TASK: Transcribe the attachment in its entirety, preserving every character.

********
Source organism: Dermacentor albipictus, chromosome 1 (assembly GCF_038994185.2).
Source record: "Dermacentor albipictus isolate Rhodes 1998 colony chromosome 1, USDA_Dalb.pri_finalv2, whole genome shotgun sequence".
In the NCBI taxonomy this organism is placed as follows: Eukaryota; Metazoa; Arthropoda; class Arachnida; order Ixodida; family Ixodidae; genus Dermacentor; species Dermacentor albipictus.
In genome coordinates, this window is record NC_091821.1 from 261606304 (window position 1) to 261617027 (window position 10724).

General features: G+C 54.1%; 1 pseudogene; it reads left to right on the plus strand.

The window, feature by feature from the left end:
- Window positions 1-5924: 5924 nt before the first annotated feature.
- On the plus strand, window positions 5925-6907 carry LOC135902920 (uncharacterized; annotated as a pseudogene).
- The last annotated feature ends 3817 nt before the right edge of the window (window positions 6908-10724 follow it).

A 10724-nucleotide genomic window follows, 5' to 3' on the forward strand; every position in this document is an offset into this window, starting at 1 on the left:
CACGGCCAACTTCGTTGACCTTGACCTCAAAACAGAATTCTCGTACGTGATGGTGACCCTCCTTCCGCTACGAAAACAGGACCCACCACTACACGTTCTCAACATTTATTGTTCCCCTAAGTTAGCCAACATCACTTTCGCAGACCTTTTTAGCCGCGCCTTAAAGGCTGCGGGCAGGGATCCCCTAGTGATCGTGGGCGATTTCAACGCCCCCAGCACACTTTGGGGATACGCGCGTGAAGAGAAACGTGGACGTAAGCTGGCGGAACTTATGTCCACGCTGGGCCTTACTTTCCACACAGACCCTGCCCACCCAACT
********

Source organism: Dermacentor albipictus, chromosome 1 (assembly GCF_038994185.2).
Source record: "Dermacentor albipictus isolate Rhodes 1998 colony chromosome 1, USDA_Dalb.pri_finalv2, whole genome shotgun sequence".
In the NCBI taxonomy this organism is placed as follows: Eukaryota; Metazoa; Arthropoda; class Arachnida; order Ixodida; family Ixodidae; genus Dermacentor; species Dermacentor albipictus.
In genome coordinates, this window is record NC_091821.1 from 261606304 (window position 1) to 261617027 (window position 10724).

General features: G+C 54.1%; 1 pseudogene; it reads left to right on the plus strand.

The window, feature by feature from the left end:
- Window positions 1-5924: 5924 nt before the first annotated feature.
- On the plus strand, window positions 5925-6907 carry LOC135902920 (uncharacterized; annotated as a pseudogene).
- The last annotated feature ends 3817 nt before the right edge of the window (window positions 6908-10724 follow it).

A 10724-nucleotide genomic window follows, 5' to 3' on the forward strand; every position in this document is an offset into this window, starting at 1 on the left:
CACGGCCAACTTCGTTGACCTTGACCTCAAAACAGAATTCTCGTACGTGATGGTGACCCTCCTTCCGCTACGAAAACAGGACCCACCACTACACGTTCTCAACATTTATTGTTCCCCTAAGTTAGCCAACATCACTTTCGCAGACCTTTTTAGCCGCGCCTTAAAGGCTGCGGGCAGGGATCCCCTAGTGATCGTGGGCGATTTCAACGCCCCCAGCACACTTTGGGGATACGCGCGTGAAGAGAAACGTGGACGTAAGCTGGCGGAACTTATGTCCACGCTGGGCCTTACTTTCCACACAGACCCTGCCCACCCAACT